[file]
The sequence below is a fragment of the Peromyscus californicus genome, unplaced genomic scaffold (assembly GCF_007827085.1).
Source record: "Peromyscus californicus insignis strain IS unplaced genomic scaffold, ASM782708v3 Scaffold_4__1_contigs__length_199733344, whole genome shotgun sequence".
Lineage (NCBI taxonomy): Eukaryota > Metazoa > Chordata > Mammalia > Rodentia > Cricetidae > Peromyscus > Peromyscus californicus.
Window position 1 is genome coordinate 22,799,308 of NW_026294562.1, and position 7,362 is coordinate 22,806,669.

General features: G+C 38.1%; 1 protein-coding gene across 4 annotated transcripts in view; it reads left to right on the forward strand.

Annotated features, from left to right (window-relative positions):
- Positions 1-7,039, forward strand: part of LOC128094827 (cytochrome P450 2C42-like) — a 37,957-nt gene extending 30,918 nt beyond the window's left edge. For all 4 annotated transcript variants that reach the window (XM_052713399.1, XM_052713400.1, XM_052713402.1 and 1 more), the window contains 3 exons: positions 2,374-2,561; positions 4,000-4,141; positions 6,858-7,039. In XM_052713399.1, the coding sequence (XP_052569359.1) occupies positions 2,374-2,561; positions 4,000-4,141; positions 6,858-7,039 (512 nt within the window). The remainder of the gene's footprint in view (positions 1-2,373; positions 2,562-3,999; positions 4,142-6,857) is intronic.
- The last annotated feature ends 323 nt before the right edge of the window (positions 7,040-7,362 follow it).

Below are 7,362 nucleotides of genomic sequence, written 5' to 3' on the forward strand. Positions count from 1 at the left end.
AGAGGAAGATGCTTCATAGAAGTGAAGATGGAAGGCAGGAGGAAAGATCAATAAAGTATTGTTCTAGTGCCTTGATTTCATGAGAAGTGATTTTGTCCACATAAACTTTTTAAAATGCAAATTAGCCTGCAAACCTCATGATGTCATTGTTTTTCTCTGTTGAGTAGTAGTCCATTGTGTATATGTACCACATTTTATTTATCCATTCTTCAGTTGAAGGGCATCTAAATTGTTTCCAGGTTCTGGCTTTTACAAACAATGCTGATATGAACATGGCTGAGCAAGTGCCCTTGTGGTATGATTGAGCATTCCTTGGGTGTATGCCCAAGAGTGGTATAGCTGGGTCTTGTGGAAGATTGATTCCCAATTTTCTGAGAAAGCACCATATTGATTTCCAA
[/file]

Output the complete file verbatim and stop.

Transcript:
The sequence below is a fragment of the Peromyscus californicus genome, unplaced genomic scaffold (assembly GCF_007827085.1).
Source record: "Peromyscus californicus insignis strain IS unplaced genomic scaffold, ASM782708v3 Scaffold_4__1_contigs__length_199733344, whole genome shotgun sequence".
Lineage (NCBI taxonomy): Eukaryota > Metazoa > Chordata > Mammalia > Rodentia > Cricetidae > Peromyscus > Peromyscus californicus.
Window position 1 is genome coordinate 22,799,308 of NW_026294562.1, and position 7,362 is coordinate 22,806,669.

General features: G+C 38.1%; 1 protein-coding gene across 4 annotated transcripts in view; it reads left to right on the forward strand.

Annotated features, from left to right (window-relative positions):
- Positions 1-7,039, forward strand: part of LOC128094827 (cytochrome P450 2C42-like) — a 37,957-nt gene extending 30,918 nt beyond the window's left edge. For all 4 annotated transcript variants that reach the window (XM_052713399.1, XM_052713400.1, XM_052713402.1 and 1 more), the window contains 3 exons: positions 2,374-2,561; positions 4,000-4,141; positions 6,858-7,039. In XM_052713399.1, the coding sequence (XP_052569359.1) occupies positions 2,374-2,561; positions 4,000-4,141; positions 6,858-7,039 (512 nt within the window). The remainder of the gene's footprint in view (positions 1-2,373; positions 2,562-3,999; positions 4,142-6,857) is intronic.
- The last annotated feature ends 323 nt before the right edge of the window (positions 7,040-7,362 follow it).

Below are 7,362 nucleotides of genomic sequence, written 5' to 3' on the forward strand. Positions count from 1 at the left end.
AGAGGAAGATGCTTCATAGAAGTGAAGATGGAAGGCAGGAGGAAAGATCAATAAAGTATTGTTCTAGTGCCTTGATTTCATGAGAAGTGATTTTGTCCACATAAACTTTTTAAAATGCAAATTAGCCTGCAAACCTCATGATGTCATTGTTTTTCTCTGTTGAGTAGTAGTCCATTGTGTATATGTACCACATTTTATTTATCCATTCTTCAGTTGAAGGGCATCTAAATTGTTTCCAGGTTCTGGCTTTTACAAACAATGCTGATATGAACATGGCTGAGCAAGTGCCCTTGTGGTATGATTGAGCATTCCTTGGGTGTATGCCCAAGAGTGGTATAGCTGGGTCTTGTGGAAGATTGATTCCCAATTTTCTGAGAAAGCACCATATTGATTTCCAA